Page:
I would like to briefly go over the background to the report, then highlight the main
conclusions, and recommendations made by the Court.
Starting with the background to the report:
For many years, fish catches and fish stocks of the EU have been in decline. Fishing
at unsustainable levels is both threatening the long term viability of fish stocks and
the livelihood of the fishing sector.
Since the last reform of the CFP in 2002, fish catches have declined by 1 million
tonnes and 70,000 jobs in the fishing sector have been lost.
Overcapacity of the fishing fleet has been widely identified as one of the main
Knowing the CFP was due for reform, and in light of the known problems, the Court
decided to examine EU measures to reduce overcapacity or in the terms of the CFP
legislation we examined the EU measures to adapt the capacity of its fishing fleets
to available fishing opportunities.
The 7 Member States we visited (Denmark, France, Italy, Spain, Poland, Portugal,
and the UK) together represent about 70% of EU fish catches and fleet capacity, and
80% of EU funding, giving us a good overview of the global situation of the
overcapacity in the EU.
Moving on to the main conclusions:
The Court made conclusions under two main categories. The first relates to the policy
framework for the reduction of overcapacity, and the second relates to the design and
implementation of specific measures to reduce overcapacity.
There are three main points I would like to highlight concerning the policy
First, there was inadequate measurement of "capacity" and "overcapacity". The CFP
measures vessel capacity in terms of power and size. These measures do not take into
Second, fleet capacity ceilings, as a measure to restrict the size of the fishing fleet,
have become irrelevant. The CFP sets capacity ceilings in terms of power and size on
the fishing fleets. However the ceilings are no longer relevant as the actual fleet size
is well under the ceilings. In fact the fleet could be 200,000 tonnes bigger and still
comply with the rules.
The third point concerns the treatment of fishing rights. The CFP does not have
sufficiently clear rules for the treatment of fishing rights when fishing vessels are
scrapped with public aid. In fact the CFP gives contradictory signals on the subject:
the basic Council Regulation, since 2002, provides for the withdrawal of fishing
rights for such vessels, but the Regulations which set annual quotas allow for the
reallocation of these rights in some cases1.
Some Member States (Denmark, Spain) allow fishers to sell their fishing rights,
whereas others (France, Poland) forbid it. Sale of fishing rights of scrapped vessels
provides extra resources to fishers to help them to restructure their remaining fishing
activities, or to pursue other interests. The CFP Regulations do not say how such
cases should be treated when public aid is paid for scrapping the vessel.
More fundamentally, the role of transferable fishing rights in addressing fleet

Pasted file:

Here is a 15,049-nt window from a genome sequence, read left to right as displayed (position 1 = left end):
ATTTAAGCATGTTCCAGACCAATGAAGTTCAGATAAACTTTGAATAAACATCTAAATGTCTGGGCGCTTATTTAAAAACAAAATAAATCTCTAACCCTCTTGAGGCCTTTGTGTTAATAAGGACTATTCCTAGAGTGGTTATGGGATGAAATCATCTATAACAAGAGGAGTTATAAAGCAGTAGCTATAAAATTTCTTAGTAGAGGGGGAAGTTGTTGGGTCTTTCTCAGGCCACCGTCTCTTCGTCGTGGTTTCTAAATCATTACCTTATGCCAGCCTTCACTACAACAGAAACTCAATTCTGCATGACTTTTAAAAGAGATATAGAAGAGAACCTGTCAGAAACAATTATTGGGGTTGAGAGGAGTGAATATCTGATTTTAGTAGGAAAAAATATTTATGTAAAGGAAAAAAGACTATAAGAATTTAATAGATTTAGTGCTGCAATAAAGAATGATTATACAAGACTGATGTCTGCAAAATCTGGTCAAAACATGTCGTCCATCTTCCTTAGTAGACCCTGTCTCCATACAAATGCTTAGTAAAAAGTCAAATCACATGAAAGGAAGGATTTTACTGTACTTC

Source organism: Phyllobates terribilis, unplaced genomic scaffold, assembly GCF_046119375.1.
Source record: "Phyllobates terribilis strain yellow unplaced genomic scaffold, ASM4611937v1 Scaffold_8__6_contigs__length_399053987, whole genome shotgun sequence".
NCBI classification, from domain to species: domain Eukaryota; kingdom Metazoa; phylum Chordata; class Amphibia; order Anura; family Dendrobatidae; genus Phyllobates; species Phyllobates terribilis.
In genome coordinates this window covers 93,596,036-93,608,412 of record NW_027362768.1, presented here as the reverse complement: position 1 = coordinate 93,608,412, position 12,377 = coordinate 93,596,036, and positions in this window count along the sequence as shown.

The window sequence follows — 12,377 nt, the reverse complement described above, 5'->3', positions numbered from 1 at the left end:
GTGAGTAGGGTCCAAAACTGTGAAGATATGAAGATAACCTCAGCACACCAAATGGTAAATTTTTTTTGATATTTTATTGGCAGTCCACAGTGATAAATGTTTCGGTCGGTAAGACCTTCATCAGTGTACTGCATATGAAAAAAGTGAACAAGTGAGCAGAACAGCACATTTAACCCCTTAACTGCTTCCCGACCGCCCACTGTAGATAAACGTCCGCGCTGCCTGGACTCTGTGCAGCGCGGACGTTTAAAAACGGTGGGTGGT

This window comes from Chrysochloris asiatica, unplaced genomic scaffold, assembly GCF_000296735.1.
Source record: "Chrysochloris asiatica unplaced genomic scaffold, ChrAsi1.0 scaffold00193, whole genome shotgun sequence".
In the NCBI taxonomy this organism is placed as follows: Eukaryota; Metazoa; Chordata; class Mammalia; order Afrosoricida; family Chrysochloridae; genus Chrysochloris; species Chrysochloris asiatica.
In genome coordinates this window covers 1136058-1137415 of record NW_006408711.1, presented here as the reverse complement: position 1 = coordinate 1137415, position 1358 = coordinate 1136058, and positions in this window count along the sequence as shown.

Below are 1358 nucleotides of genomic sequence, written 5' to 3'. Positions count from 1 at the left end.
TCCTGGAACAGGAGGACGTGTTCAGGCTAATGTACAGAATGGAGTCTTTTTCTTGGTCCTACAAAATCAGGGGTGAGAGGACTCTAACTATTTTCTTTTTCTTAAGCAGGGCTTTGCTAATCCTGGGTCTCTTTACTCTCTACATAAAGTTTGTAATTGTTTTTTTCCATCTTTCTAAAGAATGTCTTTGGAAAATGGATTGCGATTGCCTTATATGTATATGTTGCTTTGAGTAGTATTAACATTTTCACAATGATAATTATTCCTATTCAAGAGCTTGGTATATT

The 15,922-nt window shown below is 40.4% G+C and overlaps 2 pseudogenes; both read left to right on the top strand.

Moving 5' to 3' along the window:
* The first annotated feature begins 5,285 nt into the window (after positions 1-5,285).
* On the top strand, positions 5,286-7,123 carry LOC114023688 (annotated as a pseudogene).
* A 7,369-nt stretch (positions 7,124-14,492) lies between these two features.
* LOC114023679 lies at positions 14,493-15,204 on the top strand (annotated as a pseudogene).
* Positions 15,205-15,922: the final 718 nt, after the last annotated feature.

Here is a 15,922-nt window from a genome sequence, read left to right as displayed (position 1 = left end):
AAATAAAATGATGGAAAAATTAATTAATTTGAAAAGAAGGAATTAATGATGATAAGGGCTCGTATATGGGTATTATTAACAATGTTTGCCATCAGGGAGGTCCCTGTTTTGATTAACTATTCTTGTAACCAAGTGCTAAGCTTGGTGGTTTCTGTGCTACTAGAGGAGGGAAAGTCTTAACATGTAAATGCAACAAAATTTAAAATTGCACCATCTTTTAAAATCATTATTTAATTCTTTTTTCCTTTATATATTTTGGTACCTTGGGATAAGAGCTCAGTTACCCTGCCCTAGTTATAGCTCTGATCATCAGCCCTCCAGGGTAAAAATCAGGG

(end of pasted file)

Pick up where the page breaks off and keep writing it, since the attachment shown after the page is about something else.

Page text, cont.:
Furthermore, I would like to mention an interesting study prepared for the European
Parliament "Tools for fishing management" in 2010, which identified similar issues
to those raised by our own report.
There are seven points I would like to highlight concerning specific measures to
First, there were delays in the implementation of the European Fisheries Fund by
Member States1. By the end of 2010, half way through the programme, only 645
Mio (15%) of the available amount of 4.3 billion have been used.
Second, Member State's2 Operational Programme objectives for reducing capacity
were not sufficiently justified by reference to the state of fish stocks. Also, there were
problems with Fishing Effort Adjustment Plans3 (FEAP), which is the main
mechanism for targeting aid for decommissioning fishing vessels. For example, their
required content or minimum capacity reduction objectives were not defined.
Third, although investments on board which increase fishing ability are not eligible
for public funding, we found that in practice such investments can be funded for
example, by funding better propulsion systems which enable fishing vessels to fish
any impact on the targeted fish stocks. In some cases public aid was paid for fishing
vessels which were already inactive, or for vessels which caught insignificant
quantities of the targeted fish stocks.
It is noteworthy that the Commission, in its very recent proposal for a new Maritime
and Fisheries Fund, has concluded that addressing overcapacity through public aid
for scrapping has proven ineffective, despite the fact that since 1994 1,7 billion euro
has been spent on this specific measure.
Sixth, the "Fuel Crisis Regulation" (No. 744/2008) had insufficient and unforeseen
results. This Regulation was intended to grant public funding at higher rates for
scrapping and modernising vessels, in response to the severe hikes in fuel prices in
2008. The Court found that some Member States1 liberally interpreted its eligibility
requirements, and did not obtain anticipated fleet capacity savings. For example,
indirect public funding for the construction and importation of fishing vessels was
Finally, the Court found that the CFP's rules under which Member States report on
their efforts to reduce fishing overcapacity are inadequate. Furthermore, most
Member States do not prepare adequate reports and often do not use use available
· set effective fleet capacity limits;
· improve the targeting of FEAP's;
· clarify the role of fishing right transfer schemes;
· re consider the aid scheme for modernising vessels;
· improve the quality of the fleet register, and reporting of efforts to balance
fishing capacity with fishing opportunities.
The Report recommends that Member States:
· implement the European Fisheries Fund on time;
· ensure that any publicly funded investments on board do not increase fishing
· keep the fishing fleet register up to date;
· better target their fishing vessel decommissioning schemes;
Thank you for your attention and I am now at your disposal to answer any questions
you may have.